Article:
During anger episodes, the body increases production of Cortisol, which has the effect of suppressing the immune system, and likewise there is an increase in Adrenaline levels (both Cortisol and Adrenaline can apparently adversely affect the cardiovascular system); thus frequently recurring or prolonged bouts of anger can result in potentially irrevocable overload and breakdown of various bodily systems.

The cardiovascular system is particularly susceptible to the negative effects of anger - which include:
an increase in heart rate
rise in blood pressure
constriction in blood vessels (including coronary arteries)
thickening of the blood (which means the heart has to work harder to circulate it)

Chronic exposure to the effects of anger can ultimately result in the destruction of the heart muscle.

In a seven-year study, undertaken by Dr. Ichiro Kawachi (from the Harvard School of Public Health) involving approximately 1,300 men with an average age of 62 - results showed that the likelihood of developing coronary disease was about three times greater for those in the study-group exhibiting the highest levels of anger than for those who were prone to the lowest anger levels.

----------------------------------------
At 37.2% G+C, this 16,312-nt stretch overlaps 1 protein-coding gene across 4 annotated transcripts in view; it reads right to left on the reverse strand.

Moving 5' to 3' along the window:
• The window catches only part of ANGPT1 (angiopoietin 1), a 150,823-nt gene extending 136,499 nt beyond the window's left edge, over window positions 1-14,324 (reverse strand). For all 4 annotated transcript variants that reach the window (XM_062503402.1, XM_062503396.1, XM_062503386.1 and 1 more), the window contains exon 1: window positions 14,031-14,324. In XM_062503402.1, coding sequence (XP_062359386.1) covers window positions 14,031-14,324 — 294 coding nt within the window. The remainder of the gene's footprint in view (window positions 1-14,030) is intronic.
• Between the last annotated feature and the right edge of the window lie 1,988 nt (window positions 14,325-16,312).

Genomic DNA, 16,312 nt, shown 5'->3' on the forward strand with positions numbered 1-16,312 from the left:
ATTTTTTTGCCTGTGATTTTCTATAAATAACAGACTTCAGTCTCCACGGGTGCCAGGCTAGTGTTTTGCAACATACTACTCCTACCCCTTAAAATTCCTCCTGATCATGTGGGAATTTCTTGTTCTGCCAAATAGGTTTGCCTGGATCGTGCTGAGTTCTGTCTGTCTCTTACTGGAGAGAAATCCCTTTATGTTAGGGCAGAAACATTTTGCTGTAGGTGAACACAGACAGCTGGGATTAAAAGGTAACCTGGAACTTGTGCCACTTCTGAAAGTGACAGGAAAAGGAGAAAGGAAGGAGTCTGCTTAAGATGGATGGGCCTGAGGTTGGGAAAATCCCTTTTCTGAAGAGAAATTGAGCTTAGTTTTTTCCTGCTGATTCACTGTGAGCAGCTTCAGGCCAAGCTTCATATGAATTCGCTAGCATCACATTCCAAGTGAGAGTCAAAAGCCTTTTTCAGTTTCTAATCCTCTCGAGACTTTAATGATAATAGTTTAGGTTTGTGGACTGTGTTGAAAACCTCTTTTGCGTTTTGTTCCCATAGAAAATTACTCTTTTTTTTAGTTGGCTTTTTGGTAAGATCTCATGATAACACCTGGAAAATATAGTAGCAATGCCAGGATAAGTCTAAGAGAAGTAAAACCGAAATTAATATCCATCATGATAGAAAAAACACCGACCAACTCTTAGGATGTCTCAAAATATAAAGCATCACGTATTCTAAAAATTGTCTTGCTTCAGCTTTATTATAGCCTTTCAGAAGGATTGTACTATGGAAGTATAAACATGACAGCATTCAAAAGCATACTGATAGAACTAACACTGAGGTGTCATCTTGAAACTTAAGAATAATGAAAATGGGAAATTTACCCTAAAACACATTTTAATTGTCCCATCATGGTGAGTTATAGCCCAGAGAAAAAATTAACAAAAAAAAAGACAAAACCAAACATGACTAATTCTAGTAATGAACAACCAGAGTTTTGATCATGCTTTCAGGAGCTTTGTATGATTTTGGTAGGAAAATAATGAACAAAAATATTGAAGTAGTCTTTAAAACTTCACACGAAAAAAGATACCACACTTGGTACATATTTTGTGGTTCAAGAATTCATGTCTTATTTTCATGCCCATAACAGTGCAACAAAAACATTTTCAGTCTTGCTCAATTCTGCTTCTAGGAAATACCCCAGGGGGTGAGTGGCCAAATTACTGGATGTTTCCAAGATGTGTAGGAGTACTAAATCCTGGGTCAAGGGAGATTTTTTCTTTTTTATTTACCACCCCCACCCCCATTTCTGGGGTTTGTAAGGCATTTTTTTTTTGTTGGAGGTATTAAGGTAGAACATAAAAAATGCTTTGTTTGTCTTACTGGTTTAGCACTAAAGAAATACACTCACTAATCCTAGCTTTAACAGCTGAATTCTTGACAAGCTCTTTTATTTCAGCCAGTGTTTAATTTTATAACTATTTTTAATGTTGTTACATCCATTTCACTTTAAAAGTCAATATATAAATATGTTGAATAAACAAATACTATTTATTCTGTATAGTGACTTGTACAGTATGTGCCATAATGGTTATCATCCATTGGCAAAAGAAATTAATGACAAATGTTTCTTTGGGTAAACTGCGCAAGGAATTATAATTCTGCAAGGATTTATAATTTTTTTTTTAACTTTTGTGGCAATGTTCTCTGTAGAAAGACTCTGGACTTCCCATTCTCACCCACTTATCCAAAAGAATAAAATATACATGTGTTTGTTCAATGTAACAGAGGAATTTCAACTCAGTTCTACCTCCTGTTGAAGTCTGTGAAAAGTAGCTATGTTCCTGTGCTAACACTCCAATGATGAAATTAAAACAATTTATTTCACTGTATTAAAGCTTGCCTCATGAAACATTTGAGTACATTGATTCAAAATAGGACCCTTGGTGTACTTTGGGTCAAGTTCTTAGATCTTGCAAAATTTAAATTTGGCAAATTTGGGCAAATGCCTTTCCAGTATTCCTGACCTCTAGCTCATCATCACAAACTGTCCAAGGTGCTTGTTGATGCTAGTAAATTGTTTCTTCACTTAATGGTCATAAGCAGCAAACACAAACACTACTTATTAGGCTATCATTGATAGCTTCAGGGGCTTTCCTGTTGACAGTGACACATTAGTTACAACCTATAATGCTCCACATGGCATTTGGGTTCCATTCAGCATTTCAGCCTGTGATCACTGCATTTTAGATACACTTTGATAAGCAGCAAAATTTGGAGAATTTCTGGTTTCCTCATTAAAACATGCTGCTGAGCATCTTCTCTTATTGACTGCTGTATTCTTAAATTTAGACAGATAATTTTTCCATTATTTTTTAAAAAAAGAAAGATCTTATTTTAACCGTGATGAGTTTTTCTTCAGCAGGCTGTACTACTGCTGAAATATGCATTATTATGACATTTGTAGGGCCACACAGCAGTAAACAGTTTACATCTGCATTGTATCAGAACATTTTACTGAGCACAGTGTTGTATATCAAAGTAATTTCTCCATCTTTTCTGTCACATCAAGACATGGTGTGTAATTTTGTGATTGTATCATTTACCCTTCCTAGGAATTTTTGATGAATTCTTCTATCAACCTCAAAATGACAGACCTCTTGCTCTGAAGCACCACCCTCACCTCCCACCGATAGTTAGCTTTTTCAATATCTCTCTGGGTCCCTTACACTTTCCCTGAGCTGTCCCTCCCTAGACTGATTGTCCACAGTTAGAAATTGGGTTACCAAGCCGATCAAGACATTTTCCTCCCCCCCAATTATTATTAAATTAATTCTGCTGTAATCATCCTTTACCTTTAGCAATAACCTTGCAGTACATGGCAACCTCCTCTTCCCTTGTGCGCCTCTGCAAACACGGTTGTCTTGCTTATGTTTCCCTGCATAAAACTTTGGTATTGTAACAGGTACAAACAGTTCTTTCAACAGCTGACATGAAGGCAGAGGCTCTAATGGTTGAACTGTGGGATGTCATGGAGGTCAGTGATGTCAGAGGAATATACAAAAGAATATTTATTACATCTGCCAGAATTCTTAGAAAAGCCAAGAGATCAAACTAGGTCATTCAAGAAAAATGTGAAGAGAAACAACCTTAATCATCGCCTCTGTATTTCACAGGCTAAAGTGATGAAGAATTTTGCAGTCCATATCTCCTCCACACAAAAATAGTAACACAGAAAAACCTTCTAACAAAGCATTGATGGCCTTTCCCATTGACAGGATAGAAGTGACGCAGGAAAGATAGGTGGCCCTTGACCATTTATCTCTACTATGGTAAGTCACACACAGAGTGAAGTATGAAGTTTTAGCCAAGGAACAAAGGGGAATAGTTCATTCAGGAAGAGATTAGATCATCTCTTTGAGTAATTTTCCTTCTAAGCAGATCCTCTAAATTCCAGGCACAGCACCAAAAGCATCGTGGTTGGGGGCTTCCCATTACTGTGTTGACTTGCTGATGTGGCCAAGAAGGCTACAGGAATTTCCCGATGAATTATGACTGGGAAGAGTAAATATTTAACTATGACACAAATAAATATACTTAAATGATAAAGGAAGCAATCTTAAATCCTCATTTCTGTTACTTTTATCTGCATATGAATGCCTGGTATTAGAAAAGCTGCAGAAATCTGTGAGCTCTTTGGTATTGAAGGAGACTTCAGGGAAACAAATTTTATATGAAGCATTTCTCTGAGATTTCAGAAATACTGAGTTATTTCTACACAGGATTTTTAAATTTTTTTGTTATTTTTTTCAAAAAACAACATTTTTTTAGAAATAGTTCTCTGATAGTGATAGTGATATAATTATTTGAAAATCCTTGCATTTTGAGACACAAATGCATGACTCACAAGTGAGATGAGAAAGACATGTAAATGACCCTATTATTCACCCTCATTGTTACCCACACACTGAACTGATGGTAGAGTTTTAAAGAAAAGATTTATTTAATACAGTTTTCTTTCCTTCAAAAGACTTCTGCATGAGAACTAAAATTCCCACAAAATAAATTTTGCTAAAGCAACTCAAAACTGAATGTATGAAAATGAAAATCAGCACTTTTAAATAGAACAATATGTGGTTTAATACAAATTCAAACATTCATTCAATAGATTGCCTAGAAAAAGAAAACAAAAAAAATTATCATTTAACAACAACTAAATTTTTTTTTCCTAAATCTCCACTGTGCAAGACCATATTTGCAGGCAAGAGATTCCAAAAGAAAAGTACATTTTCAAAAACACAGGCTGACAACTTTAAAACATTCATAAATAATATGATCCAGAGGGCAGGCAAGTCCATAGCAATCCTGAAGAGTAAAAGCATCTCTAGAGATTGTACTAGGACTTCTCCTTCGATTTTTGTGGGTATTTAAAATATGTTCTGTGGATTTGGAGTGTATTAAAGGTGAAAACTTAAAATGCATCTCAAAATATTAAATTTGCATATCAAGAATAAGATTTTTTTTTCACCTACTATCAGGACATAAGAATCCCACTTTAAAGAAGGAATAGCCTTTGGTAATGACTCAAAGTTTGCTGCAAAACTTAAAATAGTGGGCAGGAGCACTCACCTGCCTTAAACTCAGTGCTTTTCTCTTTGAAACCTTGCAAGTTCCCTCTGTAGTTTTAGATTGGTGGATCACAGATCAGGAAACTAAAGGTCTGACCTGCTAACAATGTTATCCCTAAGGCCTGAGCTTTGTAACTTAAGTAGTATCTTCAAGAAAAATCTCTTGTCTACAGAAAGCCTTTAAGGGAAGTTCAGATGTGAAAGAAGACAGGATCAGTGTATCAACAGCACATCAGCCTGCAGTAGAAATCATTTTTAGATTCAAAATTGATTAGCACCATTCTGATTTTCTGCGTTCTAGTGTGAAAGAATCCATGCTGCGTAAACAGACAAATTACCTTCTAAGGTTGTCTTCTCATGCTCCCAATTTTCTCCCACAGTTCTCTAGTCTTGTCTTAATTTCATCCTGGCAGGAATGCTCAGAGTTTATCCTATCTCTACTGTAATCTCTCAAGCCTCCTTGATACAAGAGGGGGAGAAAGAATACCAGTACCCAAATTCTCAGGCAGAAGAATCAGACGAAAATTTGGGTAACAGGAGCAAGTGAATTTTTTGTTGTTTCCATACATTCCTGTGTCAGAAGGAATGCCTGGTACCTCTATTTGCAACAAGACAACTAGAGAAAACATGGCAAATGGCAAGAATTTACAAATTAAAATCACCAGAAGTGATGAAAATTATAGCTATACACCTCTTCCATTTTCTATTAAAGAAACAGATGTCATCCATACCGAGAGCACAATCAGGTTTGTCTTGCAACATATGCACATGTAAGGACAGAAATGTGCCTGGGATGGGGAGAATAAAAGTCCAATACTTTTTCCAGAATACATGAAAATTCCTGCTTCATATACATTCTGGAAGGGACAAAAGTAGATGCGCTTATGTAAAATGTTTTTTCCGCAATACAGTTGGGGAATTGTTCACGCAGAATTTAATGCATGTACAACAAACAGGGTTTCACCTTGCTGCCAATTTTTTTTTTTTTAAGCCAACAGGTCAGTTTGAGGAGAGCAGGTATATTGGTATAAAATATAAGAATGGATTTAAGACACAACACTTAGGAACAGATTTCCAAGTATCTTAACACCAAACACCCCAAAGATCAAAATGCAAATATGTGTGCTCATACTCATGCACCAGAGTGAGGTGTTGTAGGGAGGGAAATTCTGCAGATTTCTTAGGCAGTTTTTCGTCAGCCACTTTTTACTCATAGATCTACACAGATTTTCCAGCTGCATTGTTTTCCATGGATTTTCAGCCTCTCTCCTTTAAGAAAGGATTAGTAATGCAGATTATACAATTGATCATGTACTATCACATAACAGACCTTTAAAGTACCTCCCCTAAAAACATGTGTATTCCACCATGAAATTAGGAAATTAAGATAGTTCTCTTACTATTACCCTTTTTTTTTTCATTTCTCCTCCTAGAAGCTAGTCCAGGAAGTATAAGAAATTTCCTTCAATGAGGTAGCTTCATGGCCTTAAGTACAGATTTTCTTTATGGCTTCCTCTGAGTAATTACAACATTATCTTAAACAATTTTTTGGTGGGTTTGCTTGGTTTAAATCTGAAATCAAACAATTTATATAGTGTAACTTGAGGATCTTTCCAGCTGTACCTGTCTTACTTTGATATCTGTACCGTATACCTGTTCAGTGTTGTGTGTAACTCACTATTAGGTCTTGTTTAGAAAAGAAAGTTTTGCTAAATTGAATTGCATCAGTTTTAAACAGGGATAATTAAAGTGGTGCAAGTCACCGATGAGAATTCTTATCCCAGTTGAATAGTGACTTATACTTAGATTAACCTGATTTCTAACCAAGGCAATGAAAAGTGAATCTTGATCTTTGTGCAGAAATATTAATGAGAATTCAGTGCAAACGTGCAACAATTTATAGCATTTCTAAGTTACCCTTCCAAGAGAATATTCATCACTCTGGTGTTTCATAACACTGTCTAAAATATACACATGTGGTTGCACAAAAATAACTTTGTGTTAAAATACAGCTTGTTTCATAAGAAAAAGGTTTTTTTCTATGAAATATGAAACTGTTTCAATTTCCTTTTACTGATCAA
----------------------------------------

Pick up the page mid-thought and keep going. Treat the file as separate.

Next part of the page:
In a 1995 article from the American Journal of Cardiology entitled "Prognostic implications of stress-induced silent left ventricular dysfunction in patients with stable angina pectoris." the authors (D. Jain, M. Burg & BL Zaret) state:
"Anger is the effective state most commonly associated with myocardial ischemia and life-threatening arrhythmias. The scope of the problem is sizable-at least 36,000...heart attacks are precipitated annually in the United States by anger"

And according to the chairman of the Department of Psychiatry and Neurology at the University of Pennsylvania, Dr. Leo Maddow:
"Someone who stays angry long after the particular incident that caused the anger may be committing slow suicide."

Apparently, cerebral hemorrhages are commonly the result of a combination of arteriosclerosis and hypertension, and according to Dr. Maddow, anger can frequently produce the hypertension, which causes the diseased cerebral artery to burst, in turn causing a stroke...

* * *

The secret method of inviting blessings,
the spiritual medicine of many illnesses:

Just for today:

Don't get angry ...